Like many infections, it was never completely eradicated, and WHO statistics show about 100 people die annually of plague.

“While plague is a serious disease, and cases of animal-borne disease in household pets is never something we like to see, it is normal and expected for some animals to contract plague in Jefferson County each year,” said Jim Rada, director of Environmental Health Services for the county. “The good news is that modern antibiotics are effective against plague, and as long as it is treated promptly, severe complications, illness or death can be avoided.”

When we think of outdoor dangers to cats, we tend to think of abusive humans, vehicle traffic or poisons, but this is a reminder that nature can be lethal as well.

‘Elon Musk Killed My Cats,’ Britney Spears’ Sister Claims

Coronavirus. Unprecedented income inequality. Instability. Millions of religious minorities wasting away in Chinese government concentration camps.

The world is a mess right now and sometimes it’s difficult to know where to start, but thankfully Jamie Lynn Spears — unintelligible mumbler, erstwhile country music singer and younger sister of Britney — is here to set our priorities straight.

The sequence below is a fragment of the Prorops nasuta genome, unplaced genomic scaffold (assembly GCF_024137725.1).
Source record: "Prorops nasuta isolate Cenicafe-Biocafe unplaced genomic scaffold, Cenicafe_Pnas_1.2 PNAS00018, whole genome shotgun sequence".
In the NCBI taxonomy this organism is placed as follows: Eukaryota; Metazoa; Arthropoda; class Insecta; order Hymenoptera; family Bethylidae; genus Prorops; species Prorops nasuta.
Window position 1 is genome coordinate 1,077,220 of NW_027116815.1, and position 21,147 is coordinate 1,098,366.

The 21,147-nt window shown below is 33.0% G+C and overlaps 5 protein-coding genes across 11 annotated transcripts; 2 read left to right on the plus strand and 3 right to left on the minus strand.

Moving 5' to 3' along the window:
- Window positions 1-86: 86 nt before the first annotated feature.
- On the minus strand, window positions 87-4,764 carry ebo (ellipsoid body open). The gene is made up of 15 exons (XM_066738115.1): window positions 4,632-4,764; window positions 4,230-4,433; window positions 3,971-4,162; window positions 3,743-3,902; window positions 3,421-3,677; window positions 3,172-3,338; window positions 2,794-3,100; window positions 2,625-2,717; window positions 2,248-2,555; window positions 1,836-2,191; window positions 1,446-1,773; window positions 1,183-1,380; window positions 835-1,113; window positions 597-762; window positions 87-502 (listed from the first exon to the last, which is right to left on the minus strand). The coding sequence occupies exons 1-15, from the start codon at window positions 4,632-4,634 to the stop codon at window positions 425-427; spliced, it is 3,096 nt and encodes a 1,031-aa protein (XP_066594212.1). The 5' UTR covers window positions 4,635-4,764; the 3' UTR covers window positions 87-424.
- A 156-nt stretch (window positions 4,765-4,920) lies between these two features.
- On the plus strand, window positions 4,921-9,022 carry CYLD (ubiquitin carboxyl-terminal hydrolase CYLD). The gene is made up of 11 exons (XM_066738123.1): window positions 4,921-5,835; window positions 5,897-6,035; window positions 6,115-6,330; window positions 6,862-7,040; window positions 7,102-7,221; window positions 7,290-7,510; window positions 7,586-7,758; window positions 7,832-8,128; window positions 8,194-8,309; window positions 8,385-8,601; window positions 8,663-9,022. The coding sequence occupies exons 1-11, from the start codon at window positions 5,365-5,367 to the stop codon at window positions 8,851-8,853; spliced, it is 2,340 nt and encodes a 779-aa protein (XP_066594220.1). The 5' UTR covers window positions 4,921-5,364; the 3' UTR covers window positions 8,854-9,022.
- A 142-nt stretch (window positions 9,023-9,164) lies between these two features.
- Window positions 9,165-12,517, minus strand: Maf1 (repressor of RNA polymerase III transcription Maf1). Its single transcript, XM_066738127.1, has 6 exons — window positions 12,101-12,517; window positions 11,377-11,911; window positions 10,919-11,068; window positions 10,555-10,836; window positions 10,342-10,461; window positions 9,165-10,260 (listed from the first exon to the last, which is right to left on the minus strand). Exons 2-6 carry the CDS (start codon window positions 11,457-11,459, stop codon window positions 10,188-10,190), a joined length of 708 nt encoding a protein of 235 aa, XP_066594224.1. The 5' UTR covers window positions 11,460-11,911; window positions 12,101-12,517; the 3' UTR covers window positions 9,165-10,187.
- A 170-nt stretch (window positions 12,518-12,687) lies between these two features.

“The Tesla is a secret cat killer, and it’s a problem that we really gotta fix,” a purple-haired Spears told her followers in a video she uploaded to Instagram a few days ago.

“We have now lost — I don’t want to tell you how many cats — because they don’t hear the Tesla crank and unfortunate things happen and it’s really devastating and tragic for everyone involved,” Spears said.

Perfectly understandable. I mean, who doesn’t run over a cat or six while backing out of the driveway? And who wants to be bothered with actually caring for cats and keeping them indoors when you can tell your 2.1 million Instagram followers that a corporation is at fault?

“Like, one of those noises”

Thankfully, Jamie Lynn has a solution, which she also shared with her followers.

“So since the Tesla is so quiet, maybe you could, like, make one of those noises that, like, bother cat or animal ears when it cranks up, so that, like, they know something’s happening and they aren’t caught off guard, and things don’t end in a very tragic way,” Spears continued, indicating she’s spent a lot of time ruminating on this issue. “So, Elon Musk, let’s figure this out, B, because you owe me a couple of cats.”

Like other celebrities, Spears was apparently expecting to air her thoughts and have the entire internet break into a slow clap and say “You’re so right! Hooray for you!” And like other celebrities, Spears deleted the video and furiously backpedaled when people started questioning her claims.

Jamie Lynn Spears at Walmart
Jamie Lynn Spears, net worth $6 million, sister of Britney Spears (net worth $59 million), shopping at Walmart.

The first thing people wanted to know was: Just how many cats did Jamie Lynn lose to Evil Elon Musk and the Teslarizer?

Was it 1) “I don’t want to tell you how many cats” as Spears first indicated, 2) “A couple of cats” as Spears claimed in a follow-up video, or 3) Zero cats, as Spears claimed in a follow-up post to her follow-up video?